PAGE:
By toggling back and forth between two new real estate websites, Trulia, at www.trulia.com, and Property Shark, at www.propertyshark.com, it’s easy to be more savvy about putting in a bid for a house.
Just 18 months ago a good bidding strategy involved looking at the asking price, tacking on a few thousand dollars in hopes of beating the competition, and maybe writing a letter telling the seller how much you and your family would cherish the home on which he had obviously lavished such care. Beyond flattery, the key skill involved in winning one of the few homes on the market was speed. The faster the deposit check was written, the better.
Now, with many more homes on the market, and prices at least a little bit soft, there is plenty of time to study houses, and to uncover their sales histories — and those of their neighbors.
These two free websites provide some helpful information for the home buyer who wants to get a great house in a wonderful neighborhood, but also wants to make sure that he doesn’t overpay.
It’s a good idea to use the two websites in tandem as two pieces of the complex puzzle of arriving at just the right offer. The pair are also helpful well before the offer stage. For home buyers interested in moving up — or in downsizing — they provide a good picture of what is going on in nearby towns and neighborhoods. For anyone looking into vacation property in a far away state, or facing relocation, they offer a window on what is going on in the current real estate markets around the country.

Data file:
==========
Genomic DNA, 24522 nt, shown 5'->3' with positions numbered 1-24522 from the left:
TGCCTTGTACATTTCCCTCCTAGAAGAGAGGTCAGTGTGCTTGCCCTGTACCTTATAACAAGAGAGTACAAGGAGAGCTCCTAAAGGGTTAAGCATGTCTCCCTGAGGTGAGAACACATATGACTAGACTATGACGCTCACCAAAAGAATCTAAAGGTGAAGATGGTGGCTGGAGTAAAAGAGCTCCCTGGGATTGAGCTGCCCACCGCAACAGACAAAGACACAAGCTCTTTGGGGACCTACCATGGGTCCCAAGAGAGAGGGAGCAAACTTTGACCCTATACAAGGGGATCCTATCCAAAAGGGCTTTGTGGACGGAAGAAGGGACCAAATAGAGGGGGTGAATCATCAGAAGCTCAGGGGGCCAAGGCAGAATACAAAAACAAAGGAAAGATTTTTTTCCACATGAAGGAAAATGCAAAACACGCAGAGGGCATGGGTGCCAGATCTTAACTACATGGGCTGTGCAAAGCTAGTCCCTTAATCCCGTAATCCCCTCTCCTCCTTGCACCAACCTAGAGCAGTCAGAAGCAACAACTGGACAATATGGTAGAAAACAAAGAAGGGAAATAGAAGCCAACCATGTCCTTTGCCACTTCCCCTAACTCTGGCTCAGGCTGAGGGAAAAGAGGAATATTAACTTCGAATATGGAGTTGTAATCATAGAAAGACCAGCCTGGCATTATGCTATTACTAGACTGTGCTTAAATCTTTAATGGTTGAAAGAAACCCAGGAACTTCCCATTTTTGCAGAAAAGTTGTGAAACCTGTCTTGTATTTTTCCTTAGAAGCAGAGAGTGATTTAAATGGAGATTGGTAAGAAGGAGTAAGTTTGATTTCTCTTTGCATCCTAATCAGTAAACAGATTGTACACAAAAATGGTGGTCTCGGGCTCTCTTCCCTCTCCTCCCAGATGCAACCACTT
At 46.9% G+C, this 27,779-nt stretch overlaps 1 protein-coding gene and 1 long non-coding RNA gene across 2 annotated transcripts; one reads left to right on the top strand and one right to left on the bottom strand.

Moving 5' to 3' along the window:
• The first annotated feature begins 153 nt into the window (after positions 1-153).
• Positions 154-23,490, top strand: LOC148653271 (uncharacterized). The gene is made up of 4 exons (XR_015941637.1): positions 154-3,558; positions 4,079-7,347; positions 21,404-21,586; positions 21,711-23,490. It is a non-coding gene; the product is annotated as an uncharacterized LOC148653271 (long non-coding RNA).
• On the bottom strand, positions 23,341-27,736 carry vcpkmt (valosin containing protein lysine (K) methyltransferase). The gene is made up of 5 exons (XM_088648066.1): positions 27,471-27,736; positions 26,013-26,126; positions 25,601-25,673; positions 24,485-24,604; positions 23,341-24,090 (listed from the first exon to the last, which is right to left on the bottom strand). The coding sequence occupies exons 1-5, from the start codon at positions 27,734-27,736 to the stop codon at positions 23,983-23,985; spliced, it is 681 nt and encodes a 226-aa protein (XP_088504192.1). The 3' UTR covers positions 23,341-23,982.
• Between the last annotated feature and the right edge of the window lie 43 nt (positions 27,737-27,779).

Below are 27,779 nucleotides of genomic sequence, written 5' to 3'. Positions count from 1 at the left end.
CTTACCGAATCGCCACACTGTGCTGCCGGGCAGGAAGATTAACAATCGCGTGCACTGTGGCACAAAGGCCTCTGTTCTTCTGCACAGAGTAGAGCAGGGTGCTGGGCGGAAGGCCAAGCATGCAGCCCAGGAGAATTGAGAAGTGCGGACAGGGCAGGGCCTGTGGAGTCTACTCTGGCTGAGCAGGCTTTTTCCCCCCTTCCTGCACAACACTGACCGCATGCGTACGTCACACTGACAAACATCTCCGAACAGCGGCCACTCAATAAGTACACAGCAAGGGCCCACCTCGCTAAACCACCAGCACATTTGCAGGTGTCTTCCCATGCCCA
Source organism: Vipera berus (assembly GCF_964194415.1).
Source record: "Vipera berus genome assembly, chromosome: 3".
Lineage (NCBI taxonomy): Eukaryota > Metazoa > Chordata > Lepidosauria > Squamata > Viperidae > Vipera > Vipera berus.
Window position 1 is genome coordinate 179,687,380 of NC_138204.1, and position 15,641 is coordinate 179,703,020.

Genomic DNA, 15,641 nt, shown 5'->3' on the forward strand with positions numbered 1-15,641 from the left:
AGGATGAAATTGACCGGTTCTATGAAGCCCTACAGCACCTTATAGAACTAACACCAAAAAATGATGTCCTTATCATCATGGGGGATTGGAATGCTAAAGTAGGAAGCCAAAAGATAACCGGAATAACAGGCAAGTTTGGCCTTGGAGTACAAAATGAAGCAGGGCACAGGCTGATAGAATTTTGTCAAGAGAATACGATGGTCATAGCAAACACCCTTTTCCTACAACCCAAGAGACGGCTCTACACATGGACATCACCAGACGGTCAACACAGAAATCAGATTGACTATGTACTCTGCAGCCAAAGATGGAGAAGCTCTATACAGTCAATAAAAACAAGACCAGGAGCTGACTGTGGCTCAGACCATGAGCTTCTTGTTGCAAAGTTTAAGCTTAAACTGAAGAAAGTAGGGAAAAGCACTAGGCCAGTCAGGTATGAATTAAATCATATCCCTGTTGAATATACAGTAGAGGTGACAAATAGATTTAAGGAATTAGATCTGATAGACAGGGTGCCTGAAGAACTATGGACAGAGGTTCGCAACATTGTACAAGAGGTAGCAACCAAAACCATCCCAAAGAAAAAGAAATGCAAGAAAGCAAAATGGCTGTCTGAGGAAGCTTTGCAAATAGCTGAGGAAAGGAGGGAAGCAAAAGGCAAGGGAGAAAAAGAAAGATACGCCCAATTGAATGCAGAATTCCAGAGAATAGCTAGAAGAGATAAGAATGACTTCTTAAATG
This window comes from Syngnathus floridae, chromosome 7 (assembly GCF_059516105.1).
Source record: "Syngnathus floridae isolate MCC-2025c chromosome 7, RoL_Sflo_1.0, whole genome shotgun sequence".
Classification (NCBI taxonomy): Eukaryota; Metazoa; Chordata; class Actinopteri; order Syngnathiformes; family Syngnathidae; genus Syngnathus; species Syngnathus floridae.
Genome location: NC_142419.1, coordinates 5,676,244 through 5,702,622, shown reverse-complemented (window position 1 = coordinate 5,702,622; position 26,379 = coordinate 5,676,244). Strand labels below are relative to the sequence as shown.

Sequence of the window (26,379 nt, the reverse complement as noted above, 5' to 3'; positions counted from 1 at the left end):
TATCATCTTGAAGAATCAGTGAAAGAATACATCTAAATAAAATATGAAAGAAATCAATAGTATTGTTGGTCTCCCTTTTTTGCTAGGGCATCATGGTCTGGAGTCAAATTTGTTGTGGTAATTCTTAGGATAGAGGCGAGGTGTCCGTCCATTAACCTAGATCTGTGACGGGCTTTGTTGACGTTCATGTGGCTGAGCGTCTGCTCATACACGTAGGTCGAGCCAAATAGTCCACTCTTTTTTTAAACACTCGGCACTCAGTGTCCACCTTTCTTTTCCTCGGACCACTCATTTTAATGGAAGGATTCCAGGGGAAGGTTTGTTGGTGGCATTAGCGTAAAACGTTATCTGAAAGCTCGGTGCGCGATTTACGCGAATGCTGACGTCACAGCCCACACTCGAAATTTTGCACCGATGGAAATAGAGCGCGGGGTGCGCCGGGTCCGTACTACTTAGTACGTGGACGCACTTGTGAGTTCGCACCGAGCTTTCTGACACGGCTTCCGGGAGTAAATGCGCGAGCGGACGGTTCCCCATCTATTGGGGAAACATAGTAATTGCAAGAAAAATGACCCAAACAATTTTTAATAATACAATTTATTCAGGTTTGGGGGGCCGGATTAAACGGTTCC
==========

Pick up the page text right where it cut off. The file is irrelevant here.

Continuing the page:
Are prices headed up — or down? Is inventory building? How many days are houses staying on the market? What have houses on the same street as a new listing sold for over the past year? Trulia and Property Shark know. Signing up to access each site is a snap. Trulia allows unlimited access to all of its features, while Property Shark gives everyone 15 free property reports a day.
For a look at what information the websites can provide, we cruised around Princeton Borough looking for For Sale signs. There aren’t many, which is in itself an interesting — and important — piece of information, as a small supply often means strong demand.
We found a For Sale sign in front of a small brick duplex at 46 Linden Lane, not far from Nassau Street. Plugging its address into Property Shark, we learned that it last sold for $1 in 2003. That could mean that one family member sold it to another, and isn’t much help in pricing the house. But Property Shark also reveals that this house — at two bedrooms and one bath, is small. It’s a good bet that no other houses on the block are smaller, and yet the asking price for this house, $479,000, is $78,000 more than the $401,000 for which 54 Linden Lane, just a few doors down, sold a little over a year ago, according to Property Shark, which lists the most recent sale prices of five other homes on the street. But this may not be a totally apples-to-apples comp, because, Property Shark tells us, the house at 54 Linden Lane was sold by an estate. We have no way of knowing whether the new owners are relatives, as the last names don’t match, but sometimes houses being sold by estates do go for a little less than market.
Property Shark’s records also indicate that median home prices in Princeton Borough have fallen slightly in the past year. In 2005, 58 homes were sold for a median price of $670,000, while, so far this year, 28 homes have sold for a median price of $650,000.
Property Shark lists the name, address, and generally the phone number, of each home’s owner. It also includes the date on which the owner had his number listed. This can be helpful information. In some cases the owner’s address is different from that of the house, indicating that he may be an investor. The date his phone was listed is probably the date on which he moved in. Combining this information with the prices for which nearby homes sold, going back more than a decade, can provide some indication of what he paid for the house.